Joe Nina to celebrate 25 years in music with free concert in Soweto

South African musician Joe Nina is a true original. As one of the pioneers of local pop music in the 1990s, he is one of the few artists of his generation whose career extended beyond kwaito, exploring the full musical diversity of Southern Africa.

Joe Nina is marking 25 years in the music business.
Joe Nina is marking 25 years in the music business.

To mark 25 years in the business of making music, Joe Nina will stage a free concert at Herman’s Place in Soweto, Johannesburg on Saturday 30 April.

Born Makhosini Xaba east of Johannesburg on 12 June 1974 to musician parents, Joe found himself drawn to music from a young age, spending time in the family’s garage studio practicing piano, guitar, drums and other musical instruments.

From his first albums in the early 1990s under the aliases T McCool, Hot Slot Machine and King Rap, Joe experimented with local and international popular genres of the day. As part of the duo LA Beat (alongside Mdu Masilela), the song ‘Boss of the Road’ established him as an innovative composer and producer. The song's slow-paced township groove helped change the face of South African music forever. Still in his early 20s, his creativity found expression in a new genre: kwaito. Joe was celebrated as one of the originators of the genre, a status cemented by the hit ‘Ding Dong’ in 1994. At the time he was also an outspoken critic of his fellow kwaito artists lip-syncing or performing to backing tracks


To date, Joe Nina has released more than 10 albums, including Unchained (2009) and Back Together 4 Life (2014). He has also produced and written songs for more than 50 artists, including Ringo Madlingozi and the African Jazz Pioneers, also working alongside Victor Ntoni, Ray Phiri (Stimela), Sibongile Khumalo, Babsy Mlangeni, Patricia Majalisa, Sharon Dee, Tsepo Tshola (Sankomota), Steve Kekana, Brenda Fassie and Stompie Mavi.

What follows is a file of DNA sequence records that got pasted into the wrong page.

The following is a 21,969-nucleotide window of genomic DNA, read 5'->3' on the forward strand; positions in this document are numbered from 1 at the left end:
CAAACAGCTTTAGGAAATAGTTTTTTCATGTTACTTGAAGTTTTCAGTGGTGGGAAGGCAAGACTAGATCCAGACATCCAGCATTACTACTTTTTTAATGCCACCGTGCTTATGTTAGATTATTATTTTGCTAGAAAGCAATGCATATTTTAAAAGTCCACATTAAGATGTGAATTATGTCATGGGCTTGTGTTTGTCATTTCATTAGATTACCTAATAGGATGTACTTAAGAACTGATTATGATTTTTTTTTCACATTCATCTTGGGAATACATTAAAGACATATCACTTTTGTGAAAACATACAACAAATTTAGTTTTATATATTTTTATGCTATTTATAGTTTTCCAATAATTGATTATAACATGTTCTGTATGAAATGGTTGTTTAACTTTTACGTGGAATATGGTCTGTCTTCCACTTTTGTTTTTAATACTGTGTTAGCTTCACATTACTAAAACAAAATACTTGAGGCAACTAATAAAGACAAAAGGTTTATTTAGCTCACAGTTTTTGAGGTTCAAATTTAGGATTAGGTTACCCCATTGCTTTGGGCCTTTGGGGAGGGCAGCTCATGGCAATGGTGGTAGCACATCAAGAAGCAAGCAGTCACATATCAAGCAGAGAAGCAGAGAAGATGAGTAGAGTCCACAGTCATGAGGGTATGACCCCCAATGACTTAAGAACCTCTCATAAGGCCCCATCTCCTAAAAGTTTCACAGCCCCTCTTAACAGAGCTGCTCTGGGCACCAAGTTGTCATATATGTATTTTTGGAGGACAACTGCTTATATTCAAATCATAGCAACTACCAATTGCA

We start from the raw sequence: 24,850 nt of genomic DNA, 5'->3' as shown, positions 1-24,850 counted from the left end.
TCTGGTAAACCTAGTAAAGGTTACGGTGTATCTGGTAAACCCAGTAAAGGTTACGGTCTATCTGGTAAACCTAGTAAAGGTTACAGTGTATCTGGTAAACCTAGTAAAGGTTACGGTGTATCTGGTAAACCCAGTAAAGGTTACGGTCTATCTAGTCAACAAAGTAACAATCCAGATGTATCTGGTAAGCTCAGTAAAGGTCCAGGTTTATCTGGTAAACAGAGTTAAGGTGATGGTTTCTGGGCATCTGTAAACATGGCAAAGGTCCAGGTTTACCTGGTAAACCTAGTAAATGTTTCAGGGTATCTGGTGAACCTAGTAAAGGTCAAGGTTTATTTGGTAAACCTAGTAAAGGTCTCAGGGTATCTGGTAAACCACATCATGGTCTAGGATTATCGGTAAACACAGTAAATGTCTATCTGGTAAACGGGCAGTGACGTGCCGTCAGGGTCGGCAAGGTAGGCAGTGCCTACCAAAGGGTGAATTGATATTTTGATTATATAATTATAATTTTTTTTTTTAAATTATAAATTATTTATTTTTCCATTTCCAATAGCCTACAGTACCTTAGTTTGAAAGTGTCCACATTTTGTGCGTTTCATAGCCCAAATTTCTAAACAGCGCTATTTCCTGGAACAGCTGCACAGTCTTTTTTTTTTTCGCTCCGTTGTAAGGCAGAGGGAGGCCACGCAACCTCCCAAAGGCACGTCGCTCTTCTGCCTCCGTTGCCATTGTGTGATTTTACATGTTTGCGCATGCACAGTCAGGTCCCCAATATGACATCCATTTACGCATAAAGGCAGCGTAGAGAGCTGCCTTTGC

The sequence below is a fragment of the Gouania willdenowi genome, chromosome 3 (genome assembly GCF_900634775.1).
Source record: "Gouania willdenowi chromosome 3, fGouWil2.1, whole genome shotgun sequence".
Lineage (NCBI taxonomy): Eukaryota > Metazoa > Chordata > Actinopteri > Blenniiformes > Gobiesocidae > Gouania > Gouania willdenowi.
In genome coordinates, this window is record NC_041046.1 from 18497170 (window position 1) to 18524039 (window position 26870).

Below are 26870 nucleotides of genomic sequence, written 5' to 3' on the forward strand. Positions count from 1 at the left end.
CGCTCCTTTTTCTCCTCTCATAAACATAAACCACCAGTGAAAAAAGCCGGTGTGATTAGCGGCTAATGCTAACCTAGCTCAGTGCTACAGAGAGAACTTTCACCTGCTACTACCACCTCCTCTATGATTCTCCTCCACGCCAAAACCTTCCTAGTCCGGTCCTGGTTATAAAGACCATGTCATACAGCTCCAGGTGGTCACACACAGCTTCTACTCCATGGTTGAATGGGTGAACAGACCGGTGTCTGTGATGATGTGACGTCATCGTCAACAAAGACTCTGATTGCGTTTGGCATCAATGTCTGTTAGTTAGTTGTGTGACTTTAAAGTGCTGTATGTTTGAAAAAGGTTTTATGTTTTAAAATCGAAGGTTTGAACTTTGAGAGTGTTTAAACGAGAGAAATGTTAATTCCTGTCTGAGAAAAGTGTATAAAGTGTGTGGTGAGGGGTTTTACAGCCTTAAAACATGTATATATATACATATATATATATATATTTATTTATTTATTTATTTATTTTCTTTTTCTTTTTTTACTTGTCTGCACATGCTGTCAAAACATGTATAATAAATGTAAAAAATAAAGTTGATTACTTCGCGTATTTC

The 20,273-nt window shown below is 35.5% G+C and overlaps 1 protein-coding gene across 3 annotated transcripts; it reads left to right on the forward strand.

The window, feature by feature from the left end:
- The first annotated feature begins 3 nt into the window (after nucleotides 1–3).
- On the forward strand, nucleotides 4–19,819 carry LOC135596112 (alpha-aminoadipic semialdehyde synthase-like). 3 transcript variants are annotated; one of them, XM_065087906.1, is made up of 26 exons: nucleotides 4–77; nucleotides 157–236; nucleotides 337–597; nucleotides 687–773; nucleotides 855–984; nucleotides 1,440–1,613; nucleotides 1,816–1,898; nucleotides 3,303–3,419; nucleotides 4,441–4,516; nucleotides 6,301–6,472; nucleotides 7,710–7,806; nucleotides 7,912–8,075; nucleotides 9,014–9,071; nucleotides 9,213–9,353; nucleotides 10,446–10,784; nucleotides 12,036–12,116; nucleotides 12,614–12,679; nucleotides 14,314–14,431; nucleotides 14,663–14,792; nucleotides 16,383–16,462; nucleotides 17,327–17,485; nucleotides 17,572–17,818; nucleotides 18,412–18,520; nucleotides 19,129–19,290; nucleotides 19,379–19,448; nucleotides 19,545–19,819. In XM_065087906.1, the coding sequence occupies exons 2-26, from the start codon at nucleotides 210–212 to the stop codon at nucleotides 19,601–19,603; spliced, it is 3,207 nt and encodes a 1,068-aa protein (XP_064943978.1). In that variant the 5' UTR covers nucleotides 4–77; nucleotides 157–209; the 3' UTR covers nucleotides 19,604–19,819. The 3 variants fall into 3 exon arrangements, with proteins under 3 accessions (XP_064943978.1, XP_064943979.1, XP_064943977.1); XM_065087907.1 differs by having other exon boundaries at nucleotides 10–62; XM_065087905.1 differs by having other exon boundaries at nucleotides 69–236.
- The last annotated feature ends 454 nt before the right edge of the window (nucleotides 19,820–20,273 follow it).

Committed to the development of local music talent, Joe Nina is a devoted arts activist who believes in artists’ economic independence – and that a new business model for musicians, one with sound commercial rewards, is long overdue. Musicians, he believes, must be able to share their unique talents while leading a life that does not necessarily have to be characterized by sacrifice and hardship. His self-­funded label, Killa Joe Records, is testimony to his commitment to documenting indigenous African music. He believes that music is the umbilical cord that emotionally connects all humans. It is a heritage that restores, nurtures and protects our collective memories and national identity - and an expression of our love for life.


A true humanitarian, Joe marked his 40th birthday in 2014 not by throwing a huge party or traditional ceremony but by donating to needy children at the Lord is My Shepherd Orphanage in Kwatsaduza on the East Rand of Gauteng. His recent work calls on humanity to co-exist in an environment of tolerance. It was initiated during the 2015 xenophobic attacks in South Africa and seeks to promote recognition of our diverse cultural heritage.

“Having lived ekasi [in the township] for most of my life, I have always felt that umuntu ngumuntu ngabantu - a community is a community because of the united effort of the people working together to reach a common goal of survival,” says Joe.

For more details on the upcoming concert, see the Facebook event page.


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